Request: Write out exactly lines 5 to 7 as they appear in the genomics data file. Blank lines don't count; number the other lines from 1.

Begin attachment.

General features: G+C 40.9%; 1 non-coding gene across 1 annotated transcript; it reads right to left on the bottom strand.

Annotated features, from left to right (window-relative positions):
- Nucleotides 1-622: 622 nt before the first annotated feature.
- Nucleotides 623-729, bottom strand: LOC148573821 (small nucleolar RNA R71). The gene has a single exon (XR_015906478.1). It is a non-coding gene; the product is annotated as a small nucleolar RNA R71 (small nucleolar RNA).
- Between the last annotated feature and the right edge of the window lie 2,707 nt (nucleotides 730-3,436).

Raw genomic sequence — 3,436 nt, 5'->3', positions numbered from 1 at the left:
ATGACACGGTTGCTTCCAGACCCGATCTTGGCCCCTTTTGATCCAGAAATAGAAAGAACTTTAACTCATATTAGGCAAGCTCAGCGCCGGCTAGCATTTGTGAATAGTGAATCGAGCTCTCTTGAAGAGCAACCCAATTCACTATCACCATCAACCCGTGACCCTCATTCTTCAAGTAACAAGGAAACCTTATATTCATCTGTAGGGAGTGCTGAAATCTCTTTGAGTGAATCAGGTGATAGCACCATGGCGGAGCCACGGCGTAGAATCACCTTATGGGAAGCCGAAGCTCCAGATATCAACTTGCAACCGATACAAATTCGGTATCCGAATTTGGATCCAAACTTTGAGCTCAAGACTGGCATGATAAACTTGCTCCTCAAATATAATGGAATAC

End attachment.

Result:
- Between the last annotated feature and the right edge of the window lie 2,707 nt (nucleotides 730-3,436).

Raw genomic sequence — 3,436 nt, 5'->3', positions numbered from 1 at the left:
ATGACACGGTTGCTTCCAGACCCGATCTTGGCCCCTTTTGATCCAGAAATAGAAAGAACTTTAACTCATATTAGGCAAGCTCAGCGCCGGCTAGCATTTGTGAATAGTGAATCGAGCTCTCTTGAAGAGCAACCCAATTCACTATCACCATCAACCCGTGACCCTCATTCTTCAAGTAACAAGGAAACCTTATATTCATCTGTAGGGAGTGCTGAAATCTCTTTGAGTGAATCAGGTGATAGCACCATGGCGGAGCCACGGCGTAGAATCACCTTATGGGAAGCCGAAGCTCCAGATATCAACTTGCAACCGATACAAATTCGGTATCCGAATTTGGATCCAAACTTTGAGCTCAAGACTGGCATGATAAACTTGCTCCTCAAATATAATGGAATAC